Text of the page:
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7" Fix: The Cairo Gang "Holy Clover"

Posted by Kelly S. Osato, May 28, 2010 10:08am | Post a Comment
Cairo Gang Holy Clover 7" empty cellar  Emmet Kelly endless nest tin angel disneyland reform party will oldham paul oldham
Will Oldham, or Bonnie "Prince" Billy, as he often styles himself onstage and on wax, seems to have naturally great taste when it comes to singer-songwriter types native to or otherwise rambling through the backwoods and beachheads of Northern California. Of his latest collaborations I've taken a shine to the Cairo Gang or, more specifically, the vocals and guitar styling of one Emmett Kelly & co. --- lending a little of this and that to a handful of recent BPB albums as well as offering gentle listeners something on the side with the release of their 7" EP Holy Clover (out now on Empty Cellar Records).

Each of the four songs captured here recall proper feelings of seasonal impermanence and the sort of wisdom-beyond-one's-years that many modern singer-songwriters attempt to brew but seem to have trouble getting just right. Kelly (besides having a fabulous name) is blessed with a voice that not only pairs remarkably well with Oldham's wood-smoked yet crystal-fragile vocals but suits the well-crafted folk/rock vibes his band lays down (I've always thought Oldham's voice, while folksy, was more country than rock), especially when he lets loose in "Get's Me Back" on side B --- a jam with stellar guitars (Kelly is joined here by Chris Rodahaffer) sounding something like America high-fiving Neil Young with an echo of Kyle Field's (a.k.a. Little Wings) sentimental Soft Pow'r glowing 'round the edges. On the whole this little gem plays languid and pale in a light what shines one of the best of Bonnie Billy's partners in crime. Below is a little clip of Emmet Kelly and Will Oldham performing "Midday" (the A side to the 7" that accompanies the Bonnie "Prince" Billy & the Cairo Gang Wonder Show of the World CD and LP) --- their "Afternoon Delight," as it were --- in a Brooklyn basement.

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Nothing Mean About These Reds: GWAR meets Joan Rivers!

Posted by Kelly S. Osato, April 25, 2010 01:54am | Post a Comment
gwar live tour show fans blood gore richmond virginia red

GWAR
or Joan Rivers, at the moment I don't know who I love more. GWAR has always been near and dear to my heart as hometown RVA homeboys, familial connections notwithstanding, and as general criminal art-students against society, popularizing songs with lyrics like "this is your ass/ and I'm in it" and proliferating blood-stained concert tees as "you had to be there" tour souvenirs (including, ladies, your white undergarments which will forever be a faded shade of pinkish-red a.k.a. your "GWAR bra"). Like the fiercest of Drag Queens wielding a gaudy bauble of accessories, milady Joan Rivers, on the other hand, never fails to hypnotize me with her keen wit, fathomless fashion sense, talk show know-how and Dot Matrix/lady-robot realness in Mel Brooks' Spaceballs; I'm pretty sure I've loved her my whole life. But what happens when Gwar meets Joan Rivers? The answer is: everyone wins! Don't you just love that she thanks God for GWAR's Scumdogs of the Universe CD release and that she dressed from head to panty-hosed toe in rich reds. This is how I prefer to spend my Sundays, ya'll. Check it out:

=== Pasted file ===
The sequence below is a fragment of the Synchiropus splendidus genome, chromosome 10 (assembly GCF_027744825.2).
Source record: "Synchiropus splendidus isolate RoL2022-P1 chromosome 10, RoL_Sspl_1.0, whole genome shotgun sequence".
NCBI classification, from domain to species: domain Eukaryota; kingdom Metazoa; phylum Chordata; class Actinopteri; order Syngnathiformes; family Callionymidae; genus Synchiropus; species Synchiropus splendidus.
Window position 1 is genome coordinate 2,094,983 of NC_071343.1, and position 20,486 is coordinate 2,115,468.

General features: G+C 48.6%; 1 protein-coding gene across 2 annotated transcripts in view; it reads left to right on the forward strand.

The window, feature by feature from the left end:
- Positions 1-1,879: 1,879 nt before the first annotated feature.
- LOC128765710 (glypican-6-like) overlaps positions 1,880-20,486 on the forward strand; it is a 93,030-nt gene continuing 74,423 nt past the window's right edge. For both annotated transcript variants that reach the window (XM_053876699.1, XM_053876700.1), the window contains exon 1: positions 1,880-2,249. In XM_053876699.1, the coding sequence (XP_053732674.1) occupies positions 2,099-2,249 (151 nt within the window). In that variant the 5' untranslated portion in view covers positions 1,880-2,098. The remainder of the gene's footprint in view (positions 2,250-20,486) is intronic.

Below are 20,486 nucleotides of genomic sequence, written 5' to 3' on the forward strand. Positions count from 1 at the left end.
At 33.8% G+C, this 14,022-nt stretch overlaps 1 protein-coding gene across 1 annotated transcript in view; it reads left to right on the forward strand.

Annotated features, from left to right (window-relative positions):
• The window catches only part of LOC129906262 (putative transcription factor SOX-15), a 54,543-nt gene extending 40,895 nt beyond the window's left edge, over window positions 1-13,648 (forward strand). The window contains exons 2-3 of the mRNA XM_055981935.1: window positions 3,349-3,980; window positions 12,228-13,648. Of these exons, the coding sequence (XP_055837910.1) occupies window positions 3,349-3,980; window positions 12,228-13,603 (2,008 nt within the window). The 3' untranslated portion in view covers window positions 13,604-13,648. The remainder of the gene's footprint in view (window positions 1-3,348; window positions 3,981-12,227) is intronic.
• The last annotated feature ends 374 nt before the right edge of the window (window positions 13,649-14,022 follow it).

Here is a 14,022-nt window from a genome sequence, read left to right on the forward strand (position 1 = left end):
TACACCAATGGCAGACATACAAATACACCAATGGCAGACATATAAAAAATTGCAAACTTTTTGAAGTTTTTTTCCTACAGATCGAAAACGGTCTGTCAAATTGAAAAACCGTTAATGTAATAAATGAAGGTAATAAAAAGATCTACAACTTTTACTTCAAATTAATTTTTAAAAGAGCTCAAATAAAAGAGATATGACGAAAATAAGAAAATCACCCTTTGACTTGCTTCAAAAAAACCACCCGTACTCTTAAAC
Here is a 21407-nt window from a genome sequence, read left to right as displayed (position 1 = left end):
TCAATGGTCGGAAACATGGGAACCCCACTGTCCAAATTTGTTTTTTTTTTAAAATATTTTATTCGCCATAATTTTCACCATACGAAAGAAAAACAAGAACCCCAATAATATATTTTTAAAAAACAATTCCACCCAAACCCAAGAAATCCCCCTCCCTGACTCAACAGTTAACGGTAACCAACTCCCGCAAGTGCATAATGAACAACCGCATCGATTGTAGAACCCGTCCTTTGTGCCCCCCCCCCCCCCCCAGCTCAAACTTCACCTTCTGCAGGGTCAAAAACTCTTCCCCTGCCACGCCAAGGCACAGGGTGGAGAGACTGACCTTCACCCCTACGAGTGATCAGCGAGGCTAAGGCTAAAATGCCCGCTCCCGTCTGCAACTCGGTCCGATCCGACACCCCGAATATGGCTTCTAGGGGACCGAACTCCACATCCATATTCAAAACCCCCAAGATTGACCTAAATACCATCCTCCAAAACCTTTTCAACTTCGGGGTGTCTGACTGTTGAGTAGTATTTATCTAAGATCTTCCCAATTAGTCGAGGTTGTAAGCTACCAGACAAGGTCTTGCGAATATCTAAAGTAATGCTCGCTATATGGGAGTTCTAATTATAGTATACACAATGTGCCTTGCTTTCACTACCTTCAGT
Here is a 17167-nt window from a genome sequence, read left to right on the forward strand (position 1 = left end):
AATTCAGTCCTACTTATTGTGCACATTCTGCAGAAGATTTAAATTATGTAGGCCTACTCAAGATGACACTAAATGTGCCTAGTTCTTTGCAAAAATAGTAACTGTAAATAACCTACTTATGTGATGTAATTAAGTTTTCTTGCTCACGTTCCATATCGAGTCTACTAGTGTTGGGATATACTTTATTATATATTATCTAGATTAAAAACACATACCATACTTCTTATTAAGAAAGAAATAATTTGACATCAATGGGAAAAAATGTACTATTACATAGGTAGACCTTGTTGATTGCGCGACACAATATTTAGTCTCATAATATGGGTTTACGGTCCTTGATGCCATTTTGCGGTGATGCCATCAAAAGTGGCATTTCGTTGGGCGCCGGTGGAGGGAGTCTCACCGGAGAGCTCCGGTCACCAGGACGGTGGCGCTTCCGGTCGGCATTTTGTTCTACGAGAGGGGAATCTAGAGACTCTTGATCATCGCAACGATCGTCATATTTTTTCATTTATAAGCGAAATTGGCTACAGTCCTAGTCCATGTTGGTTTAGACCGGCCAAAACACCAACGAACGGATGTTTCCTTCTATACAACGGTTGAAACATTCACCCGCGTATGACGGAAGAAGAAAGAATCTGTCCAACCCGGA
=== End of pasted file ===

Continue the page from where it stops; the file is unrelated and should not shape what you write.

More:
The Great Happiness Space: Tale of an Osaka Love Thief

Posted by Kelly S. Osato, April 8, 2010 09:51am | Post a Comment
great happiness space documentary feature host club bars osaka tale of love thief issei lonely japan culture society nightlife
For many citizens of the Western hemisphere Japan remains a strange place chock full of exotic and inscrutable cultural asymmetries. It is a place where paying to "fall in love" with a stranger you cannot meet outside of a designated place, you cannot call upon as need dictates and, in many cases, you cannot touch under any circumstances whatsoever is sometimes preferred to falling in love the complicated way, the old fashioned way, for mutual appreciation's sake. But then perhaps that is what makes so many Japanese justify the risk of succumbing to economic ruin to patronize hostess and host bars, financially worshiping their quarries, spending as much as $10,000 a night to ultimately "fall in love" with their fantasies. Seeing this kind of scenario playing out over and over again like a demented, downward spiraling carousel in The Great Happiness Space: Tale of an Osaka Love Thief, a documentary feature that vignettes the life and times of Rakkyo Cafe (a popular Osaka host bar) with special focus fixed on their top selling host, Issei (22), and the staff of twenty young male escorts who all benefit from Issei's tutelage, is a compelling voyeuristic experience so emotionally harrowing that it almost made me wish my heart were a stomach so that it could barf.
great happiness space tale of osaka love thief documentary film host bar rakkyo issei japan culture nightlife
I remember my first exposure to the world of hosts and host bars in the form of a brochure put into the basket of my bicycle as I passed through a busy intersection in Osaka. I had no idea what manner of publication it was; upon first glance I assumed that it was some kind of fashion magazine judging by the pretty girls on the cover, but perusing it later I realized that the the girls were actually boys and the fashion magazine was more like a catalog of host bar "menus" displaying glossy over-lit portraits of the boys whose companionship you would purchase for a spell buffered by ads calling for young women who fancied designer goods and other expensive sundries to consider employment of a certain kind to support their extravagant tastes. The general obscenity of these ads, however, took a backseat to my immediate fascination with the appearance of the hosts, whose hair-stories and accessorized flair shared a similarity of outlandishness that baffled my mind delightfully. It was like flipping through a guide for a zoo that specialized in Japanese peacocks who all toiled to attain a similar high-style reminiscent of any tough British rock star who sold out in the eighties. I have to admit I was taken with the absurd cocksure posturing, but do these men really possess a vision of what women want by Japanese standards? Definitely one of those things that make you go hmmm...
host bar group photo hosts great happiness space tale osaka love thief documentary japan culture nightlife